2009 West Coast Fiero Meet
Although I don't own one, I recently attended my first Fiero club meet.
The Pontiac Fiero is a mid-engine sports car that was built by the Pontiac division of General Motors. Although not as rabid as the Fiat x1/9 crowd, there's a cult following for the Fiero as well. There were a number of "firsts" in the Fiero project. Some examples were it being the first two-seater for Pontiac since 1938. It was also the first mid-engine sports car to be mass-produced by a U.S. manufacturer. It was first in the heart of a number of magazine writers. This was demonstrated by Car and Driver magazine naming the Fiero to it's "Ten Best" list for 1984. The 1984 Fiero was also the Official Pace Car of the Indy 500 in 1984, beating out the then all new 1984 Corvette.
Unfortunately, there were some "seconds" as well. The first second was it's (lack of) power plant. It was originally powered by a hand-me-down GM engine called the "Iron Duke". By today's standards, the Iron Duke is underpowered and poorly designed. Some historians may wish to correct me by stating the original Fiero was actually powered by a GM Tech IV engine. I'll concede that point. The Iron Duke was an 85 HP, 2.5 liter, all iron (block and head), in-line four cylinder, with cam in block and whose two valves per cylinder were actuated by push rods. The Tech IV was an Iron Duke with fuel injection and another 10 HP. The next second was it's second-hand transmission. The original choices were a three speed automatic, or a four speed manual. Both of these units came from the Chevrolet Citation. The Citation was a 1980's, front wheel drive, four-cylinder, econobox. Along with using the Citation drivetrain, the original Fiero also used some of the Citation's front suspension parts - in the rear.
About now you may be wondering if I'm being facetious and really hate the car. I don't. My honesty may come across as somewhat brutal, but I don't hate the car. It's true that I don't care for the early models, but I like the later GTs.
I did't grow to like the Fiero. Pontiac fixed the things I did't like. Each year of production, Pontiac made numerous improvements. By the time Pontiac stopped production, the suspension, engines, and transmissions had all been improved. In fact, at the time it was discontinued, the Fiero was still selling well enough to show a profit. Production was stopped because GM forecasted lower demand for two-seater sports cars.
Despite the improvements, I think the Fiero could use a more power. Fortunately, that doesn't appear to be a problem.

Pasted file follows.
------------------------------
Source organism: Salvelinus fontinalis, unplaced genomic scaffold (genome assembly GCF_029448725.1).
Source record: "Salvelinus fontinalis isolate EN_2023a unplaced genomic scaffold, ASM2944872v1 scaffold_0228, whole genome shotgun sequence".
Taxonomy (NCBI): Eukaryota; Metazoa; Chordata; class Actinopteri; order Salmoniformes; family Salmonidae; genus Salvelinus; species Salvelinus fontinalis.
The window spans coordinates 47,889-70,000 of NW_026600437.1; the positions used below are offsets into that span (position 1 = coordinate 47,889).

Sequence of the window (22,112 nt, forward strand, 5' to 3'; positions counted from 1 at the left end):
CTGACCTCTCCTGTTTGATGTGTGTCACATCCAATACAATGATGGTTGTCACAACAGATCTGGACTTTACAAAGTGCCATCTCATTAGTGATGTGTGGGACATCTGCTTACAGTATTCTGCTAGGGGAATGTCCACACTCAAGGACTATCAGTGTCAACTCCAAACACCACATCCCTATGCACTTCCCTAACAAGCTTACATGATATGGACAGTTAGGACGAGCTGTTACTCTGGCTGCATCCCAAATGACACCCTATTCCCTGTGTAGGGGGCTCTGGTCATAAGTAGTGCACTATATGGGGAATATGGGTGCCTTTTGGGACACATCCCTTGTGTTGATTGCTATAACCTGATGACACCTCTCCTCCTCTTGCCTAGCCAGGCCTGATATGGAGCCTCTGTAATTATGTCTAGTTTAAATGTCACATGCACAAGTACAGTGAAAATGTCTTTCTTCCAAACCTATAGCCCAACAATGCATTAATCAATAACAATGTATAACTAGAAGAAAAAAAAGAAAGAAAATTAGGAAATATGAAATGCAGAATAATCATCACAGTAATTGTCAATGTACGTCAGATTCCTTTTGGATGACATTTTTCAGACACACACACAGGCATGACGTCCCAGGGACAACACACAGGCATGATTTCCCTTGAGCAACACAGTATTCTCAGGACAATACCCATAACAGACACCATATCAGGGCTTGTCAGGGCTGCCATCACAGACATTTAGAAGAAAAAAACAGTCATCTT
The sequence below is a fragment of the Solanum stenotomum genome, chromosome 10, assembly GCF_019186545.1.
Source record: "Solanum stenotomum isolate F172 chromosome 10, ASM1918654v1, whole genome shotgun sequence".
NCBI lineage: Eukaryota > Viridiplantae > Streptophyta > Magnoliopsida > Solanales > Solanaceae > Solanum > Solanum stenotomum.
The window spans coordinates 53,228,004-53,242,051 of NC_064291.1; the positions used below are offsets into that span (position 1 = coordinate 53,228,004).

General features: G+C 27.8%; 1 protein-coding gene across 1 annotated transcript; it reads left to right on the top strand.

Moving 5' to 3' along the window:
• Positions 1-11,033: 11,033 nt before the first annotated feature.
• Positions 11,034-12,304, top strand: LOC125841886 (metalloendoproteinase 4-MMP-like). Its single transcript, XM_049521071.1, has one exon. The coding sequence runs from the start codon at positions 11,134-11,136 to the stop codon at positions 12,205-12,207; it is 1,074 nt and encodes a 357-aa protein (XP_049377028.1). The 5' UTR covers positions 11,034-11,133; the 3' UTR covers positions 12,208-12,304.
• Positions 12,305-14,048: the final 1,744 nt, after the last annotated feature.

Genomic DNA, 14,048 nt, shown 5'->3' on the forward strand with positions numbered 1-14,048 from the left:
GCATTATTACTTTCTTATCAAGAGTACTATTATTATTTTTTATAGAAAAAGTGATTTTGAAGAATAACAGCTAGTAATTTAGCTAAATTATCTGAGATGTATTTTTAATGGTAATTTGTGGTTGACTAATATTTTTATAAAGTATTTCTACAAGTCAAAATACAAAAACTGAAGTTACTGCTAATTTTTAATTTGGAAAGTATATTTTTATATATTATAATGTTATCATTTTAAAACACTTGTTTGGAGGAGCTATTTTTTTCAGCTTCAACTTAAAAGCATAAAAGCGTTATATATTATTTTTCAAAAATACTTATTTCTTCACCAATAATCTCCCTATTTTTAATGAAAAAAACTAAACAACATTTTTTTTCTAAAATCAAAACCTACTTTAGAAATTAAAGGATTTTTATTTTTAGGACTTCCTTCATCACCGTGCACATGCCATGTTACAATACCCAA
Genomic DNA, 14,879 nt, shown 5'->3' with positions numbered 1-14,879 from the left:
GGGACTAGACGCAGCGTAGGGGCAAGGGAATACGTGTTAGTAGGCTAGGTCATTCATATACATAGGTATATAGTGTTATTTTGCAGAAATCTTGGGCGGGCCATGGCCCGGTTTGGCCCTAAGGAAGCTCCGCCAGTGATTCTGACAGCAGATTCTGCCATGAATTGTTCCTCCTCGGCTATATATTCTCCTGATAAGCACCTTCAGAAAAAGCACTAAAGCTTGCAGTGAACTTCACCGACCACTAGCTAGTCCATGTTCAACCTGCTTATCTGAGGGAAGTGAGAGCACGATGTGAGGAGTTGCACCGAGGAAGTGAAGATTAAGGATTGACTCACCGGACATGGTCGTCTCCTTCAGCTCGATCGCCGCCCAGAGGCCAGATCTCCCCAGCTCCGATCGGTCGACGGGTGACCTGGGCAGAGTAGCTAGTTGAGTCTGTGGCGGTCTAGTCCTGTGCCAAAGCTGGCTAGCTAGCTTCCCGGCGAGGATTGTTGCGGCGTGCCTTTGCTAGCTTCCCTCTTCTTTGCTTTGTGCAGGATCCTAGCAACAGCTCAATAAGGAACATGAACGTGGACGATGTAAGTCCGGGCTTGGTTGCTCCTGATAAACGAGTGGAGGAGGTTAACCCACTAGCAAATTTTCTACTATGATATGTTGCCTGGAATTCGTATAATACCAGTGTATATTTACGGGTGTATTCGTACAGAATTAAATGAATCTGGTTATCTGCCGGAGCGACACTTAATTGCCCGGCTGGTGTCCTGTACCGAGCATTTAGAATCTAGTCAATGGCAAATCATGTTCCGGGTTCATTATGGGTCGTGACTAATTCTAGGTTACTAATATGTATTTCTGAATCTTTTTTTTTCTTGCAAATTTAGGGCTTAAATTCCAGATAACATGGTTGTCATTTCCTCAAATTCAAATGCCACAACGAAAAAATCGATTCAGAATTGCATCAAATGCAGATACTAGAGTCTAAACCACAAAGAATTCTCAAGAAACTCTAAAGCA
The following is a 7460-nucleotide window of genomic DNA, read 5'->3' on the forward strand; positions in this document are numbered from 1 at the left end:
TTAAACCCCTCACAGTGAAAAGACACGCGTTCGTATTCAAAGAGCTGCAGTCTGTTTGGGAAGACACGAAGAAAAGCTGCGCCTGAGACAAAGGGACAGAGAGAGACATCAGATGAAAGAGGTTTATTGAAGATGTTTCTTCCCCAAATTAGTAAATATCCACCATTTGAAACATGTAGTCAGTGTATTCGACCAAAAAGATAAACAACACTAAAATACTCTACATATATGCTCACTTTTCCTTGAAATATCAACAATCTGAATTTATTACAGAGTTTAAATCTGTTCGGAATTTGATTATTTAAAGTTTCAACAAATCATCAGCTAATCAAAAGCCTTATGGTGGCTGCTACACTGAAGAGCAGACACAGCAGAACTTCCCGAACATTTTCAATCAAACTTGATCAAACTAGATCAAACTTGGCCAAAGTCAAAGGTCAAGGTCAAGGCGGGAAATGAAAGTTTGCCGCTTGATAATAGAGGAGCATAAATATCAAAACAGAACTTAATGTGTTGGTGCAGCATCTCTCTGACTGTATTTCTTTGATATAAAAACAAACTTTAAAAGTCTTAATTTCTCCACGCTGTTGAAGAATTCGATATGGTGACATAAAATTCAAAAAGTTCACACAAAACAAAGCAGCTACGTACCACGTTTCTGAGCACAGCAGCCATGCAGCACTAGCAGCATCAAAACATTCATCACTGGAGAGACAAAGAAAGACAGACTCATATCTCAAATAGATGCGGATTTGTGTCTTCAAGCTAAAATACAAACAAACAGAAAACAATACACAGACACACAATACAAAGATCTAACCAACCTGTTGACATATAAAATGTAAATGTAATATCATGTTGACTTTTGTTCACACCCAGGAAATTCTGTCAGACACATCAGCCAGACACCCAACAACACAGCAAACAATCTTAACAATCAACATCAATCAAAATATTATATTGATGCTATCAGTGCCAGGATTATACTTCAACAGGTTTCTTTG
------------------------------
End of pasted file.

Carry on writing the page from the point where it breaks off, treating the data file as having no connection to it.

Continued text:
Many current Fiero owners are replacing their Tech IV engines with the GM 2.2 liter ECOTEC. The 2.2 liter ECOTEC is a modern DOHC four-cylinder with four valves per cylinder. These engines typically produce 140 HP and 150 lb-ft of torque. The ECOTEC engines make as much power as the original Fiero V6.
The original Fiero V6 was a GM L44. The L44 is a 2.8 liter, 60 degree V6 with cam in block and a push rod actuated two valve per cylinder valve train. Some L44 owners are replacing them with the GM LQ1 engine. The LQ1 block will bolt in like a L44, but it's a very different engine. The LQ1 has what appears to be a modified L44 block with an entirely new top end.
The LQ1 is a 3.4 liter V6. It has aluminum cylinder heads with dual overhead camshafts and four valves per cylinder. It's crank uses a chain to drive an intermediate shaft, where the L44's camshaft resides. The intermediate shaft drives the oil pump. A belt from the intermediate shaft drives the four camshafts. In stock form, the LQ1 produced either 200 or 210 HP (low versus high compression pistons) and 215 lb-ft of torque.
If that's not enough power, other options are available. Some owners have installed Series II L67 engines. L67 engines are 3.8 liter, 90 degree V6's. The L67 has an Eaton M62 supercharger. They were rated at 205 HP for 1991-1993 engines, and 225 for 1994-1995 engines. The additional horsepower was gained by using a larger throttle body, roller rockers and epoxy coated supercharger rotors.
The photo of the blue 1987 GT with the red blower is an L67.
Other owners, those with an insatiable appetite for power, are bolting in Northstar or LS1 V8's.
There's even something for those who believe "Too much of a good thing is a good starting point." Well honed observers will notice the first few pictures are of a Fiero with a turbocharged Northstar V8.
Getting back to the event, West Coast Fiero in Tehachapi, California was our host. I'd like to take a minute to say, "Thank you for a good time."
West Coast Fiero has been in business since 1986. As the name implies, they specialize in Fieros.
Since Fiero production stopped over twenty years ago, the supply of performance parts has slowly dried up. West Coast Fiero has stepped in to fill that void.
Along with performing R&D to see what GM has that will work, West Coast Fiero fabricates parts. Transaxles are a good example. Earlier I mentioned a number of higher performance replacement engines. Most will devour the original equipment Isuzu five-speed. West Coast Fiero offers everything needed to install a five or six-speed NSX transaxle in it's place.
West Coast Fiero built the turbo'd Northstar in the opening photos. They were also working on the LS1 powered Fiero in the 10th photo.
© 2009 Marcus Blair Fitzhugh